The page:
239866 Birth outcomes among mothers reporting smoking before pregnancy and use of fertility treatments, Maryland, 2001-2009

Monday, October 31, 2011: 9:00 AM

Lee Hurt, MS, MPH , Center for Maternal and Child Health, Maryland Department of Health and Mental Hygiene, Baltimore, MD
Diana Cheng, MD , Center for Maternal and Child Health, Maryland Department of Health and Mental Hygiene, Baltimore, MD
Background: Our goal was to understand associations between birth outcomes among mothers who reported using Fertility Treatments (FT) and smoking prepregnancy. Methods: Data were obtained from a stratified random sample of 14,194 mothers who delivered live infants 2001-2009 and completed the Maryland Pregnancy Risk Assessment Monitoring System (PRAMS) survey. Logistic regression analyses were performed using SAS. FT includes fertility drugs, insemination techniques, assisted reproductive technology or other medical treatments. Smoking prepregnancy was based on any smoking during the 3 months prepregnancy. Analysis of birth outcomes was restricted to mothers with singleton or twin births (all 3+ multiples were low birth weight [LBW,<2500g] and preterm [<37weeks]). Results: Five percent of mothers reported using FT: most were White non-Hispanic (70%), 30+ years old (74%), and college graduates (68%). Of mothers reporting FT use, 5% smoked prepregnancy. Prevalence of LBW births among smoking FT users was 24% compared to 14% among nonsmoking FT users (P=0.03). Smokers using FT who delivered twins were six times more likely to have a LBW birth than nonsmokers (OR=6.1, P=0.003). After adjustment for maternal age, race/ethnicity, plurality, and smoking during pregnancy, smokers were three times more likely to have a LBW infant than nonsmokers (OR=2.92, P=0.003), and were four times more likely to deliver a very LBW (VLBW,<1500g) infant (OR=4.27, P=0.002). Prematurity rates did not differ between smoking and nonsmoking FT users. Conclusion: Prepregnancy smoking cessation interventions targeted at these highly educated, motivated mothers undergoing fertility treatments may have a large impact on reducing LBW and VLBW infants.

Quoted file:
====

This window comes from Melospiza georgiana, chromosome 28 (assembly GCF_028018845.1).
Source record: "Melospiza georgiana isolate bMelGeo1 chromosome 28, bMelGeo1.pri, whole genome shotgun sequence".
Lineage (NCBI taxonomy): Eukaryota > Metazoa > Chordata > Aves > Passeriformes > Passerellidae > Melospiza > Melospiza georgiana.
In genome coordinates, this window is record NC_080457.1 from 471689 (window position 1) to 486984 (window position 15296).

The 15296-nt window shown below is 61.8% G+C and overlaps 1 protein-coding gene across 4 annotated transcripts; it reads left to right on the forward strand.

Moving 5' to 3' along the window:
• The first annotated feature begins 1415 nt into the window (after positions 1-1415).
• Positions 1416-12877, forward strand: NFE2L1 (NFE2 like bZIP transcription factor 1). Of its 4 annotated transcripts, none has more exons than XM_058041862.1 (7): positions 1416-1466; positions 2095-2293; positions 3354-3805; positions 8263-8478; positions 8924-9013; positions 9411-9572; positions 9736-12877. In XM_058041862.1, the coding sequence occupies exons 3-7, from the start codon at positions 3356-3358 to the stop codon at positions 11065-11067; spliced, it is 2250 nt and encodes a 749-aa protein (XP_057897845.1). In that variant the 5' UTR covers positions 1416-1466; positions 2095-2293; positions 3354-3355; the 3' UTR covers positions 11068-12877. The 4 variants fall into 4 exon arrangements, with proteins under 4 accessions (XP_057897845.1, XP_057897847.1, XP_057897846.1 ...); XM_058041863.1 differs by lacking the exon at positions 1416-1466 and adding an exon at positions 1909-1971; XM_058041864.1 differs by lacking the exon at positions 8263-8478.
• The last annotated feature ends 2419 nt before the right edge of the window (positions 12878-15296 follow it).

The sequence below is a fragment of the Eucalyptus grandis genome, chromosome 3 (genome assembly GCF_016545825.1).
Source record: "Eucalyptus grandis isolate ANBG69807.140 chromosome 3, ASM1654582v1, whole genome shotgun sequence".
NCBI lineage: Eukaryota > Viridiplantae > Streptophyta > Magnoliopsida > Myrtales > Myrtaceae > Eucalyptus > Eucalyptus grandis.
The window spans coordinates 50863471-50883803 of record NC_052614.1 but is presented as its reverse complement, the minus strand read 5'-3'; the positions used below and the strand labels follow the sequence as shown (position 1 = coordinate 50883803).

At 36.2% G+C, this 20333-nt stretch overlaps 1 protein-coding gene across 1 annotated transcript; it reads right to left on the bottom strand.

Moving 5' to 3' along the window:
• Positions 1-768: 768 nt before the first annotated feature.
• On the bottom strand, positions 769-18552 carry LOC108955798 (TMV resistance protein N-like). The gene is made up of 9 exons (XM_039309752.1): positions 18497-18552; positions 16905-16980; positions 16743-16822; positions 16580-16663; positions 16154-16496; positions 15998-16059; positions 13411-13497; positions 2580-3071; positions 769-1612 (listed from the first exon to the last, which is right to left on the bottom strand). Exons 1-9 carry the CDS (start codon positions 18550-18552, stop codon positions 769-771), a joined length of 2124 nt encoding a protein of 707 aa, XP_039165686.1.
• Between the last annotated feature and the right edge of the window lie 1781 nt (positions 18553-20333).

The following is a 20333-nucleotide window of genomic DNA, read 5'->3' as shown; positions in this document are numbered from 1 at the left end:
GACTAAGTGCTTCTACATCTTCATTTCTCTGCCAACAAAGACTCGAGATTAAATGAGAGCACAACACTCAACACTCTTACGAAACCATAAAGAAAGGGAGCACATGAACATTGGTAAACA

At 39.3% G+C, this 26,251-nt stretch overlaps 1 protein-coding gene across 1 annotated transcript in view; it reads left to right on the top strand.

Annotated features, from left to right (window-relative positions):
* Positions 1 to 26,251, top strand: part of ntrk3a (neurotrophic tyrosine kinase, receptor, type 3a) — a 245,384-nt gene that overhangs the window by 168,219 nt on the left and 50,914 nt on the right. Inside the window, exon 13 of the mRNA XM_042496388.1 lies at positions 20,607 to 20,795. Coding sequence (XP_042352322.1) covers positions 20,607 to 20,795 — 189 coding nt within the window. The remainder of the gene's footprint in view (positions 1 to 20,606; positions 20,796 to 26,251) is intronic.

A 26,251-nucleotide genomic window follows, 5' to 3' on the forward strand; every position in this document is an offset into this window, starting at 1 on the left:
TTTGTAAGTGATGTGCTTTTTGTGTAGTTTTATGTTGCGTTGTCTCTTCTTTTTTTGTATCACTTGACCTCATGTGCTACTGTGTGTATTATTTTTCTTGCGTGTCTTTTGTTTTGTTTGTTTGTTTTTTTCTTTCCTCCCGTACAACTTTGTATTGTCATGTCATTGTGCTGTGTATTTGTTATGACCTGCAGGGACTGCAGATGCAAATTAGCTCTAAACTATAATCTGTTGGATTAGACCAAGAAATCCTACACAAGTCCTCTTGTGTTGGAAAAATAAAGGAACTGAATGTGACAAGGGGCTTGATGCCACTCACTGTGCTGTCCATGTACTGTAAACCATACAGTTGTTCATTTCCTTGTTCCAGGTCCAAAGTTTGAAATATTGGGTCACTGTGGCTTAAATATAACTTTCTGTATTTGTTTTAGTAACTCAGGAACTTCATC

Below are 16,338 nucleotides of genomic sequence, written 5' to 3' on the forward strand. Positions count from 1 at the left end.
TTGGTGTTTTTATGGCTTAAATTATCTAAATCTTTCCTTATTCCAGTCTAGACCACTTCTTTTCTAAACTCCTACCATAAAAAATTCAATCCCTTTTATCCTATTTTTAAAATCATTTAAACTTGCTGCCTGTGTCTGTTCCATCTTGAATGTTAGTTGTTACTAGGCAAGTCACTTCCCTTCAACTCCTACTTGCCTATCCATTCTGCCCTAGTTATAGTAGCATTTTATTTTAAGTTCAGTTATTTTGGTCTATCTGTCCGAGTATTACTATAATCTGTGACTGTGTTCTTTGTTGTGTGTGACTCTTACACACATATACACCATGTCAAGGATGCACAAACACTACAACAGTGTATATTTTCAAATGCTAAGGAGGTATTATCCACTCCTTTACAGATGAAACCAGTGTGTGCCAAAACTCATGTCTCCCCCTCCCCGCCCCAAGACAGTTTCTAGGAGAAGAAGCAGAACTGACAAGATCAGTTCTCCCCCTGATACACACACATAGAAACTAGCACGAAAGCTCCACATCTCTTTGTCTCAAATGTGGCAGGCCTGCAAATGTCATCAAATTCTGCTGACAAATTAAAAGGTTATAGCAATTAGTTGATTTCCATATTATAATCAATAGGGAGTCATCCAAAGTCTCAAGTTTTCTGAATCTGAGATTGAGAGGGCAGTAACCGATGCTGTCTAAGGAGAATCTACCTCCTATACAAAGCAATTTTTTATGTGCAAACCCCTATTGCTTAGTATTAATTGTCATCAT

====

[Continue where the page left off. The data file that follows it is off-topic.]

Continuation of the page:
Learning Areas:
Implementation of health education strategies, interventions and programs
Planning of health education strategies, interventions, and programs

Learning Objectives:
1) Describe differences in birth outcomes between mothers who used fertility treatments and smoked before pregnancy compared to mothers using fertility treatments who did not smoke.

Keywords: Smoking, Birth Outcomes

Presenting author's disclosure statement:

Qualified on the content I am responsible for because: I am qualified to be an author on this abstract because I am the Maternal and Child Health Epidemiologist at the Maryland Department of Health and Mental Hygiene and responsible for the analysis and interpretation of perinatal health datasets.
Any relevant financial relationships? No

I agree to comply with the American Public Health Association Conflict of Interest and Commercial Support Guidelines, and to disclose to the participants any off-label or experimental uses of a commercial product or service discussed in my presentation.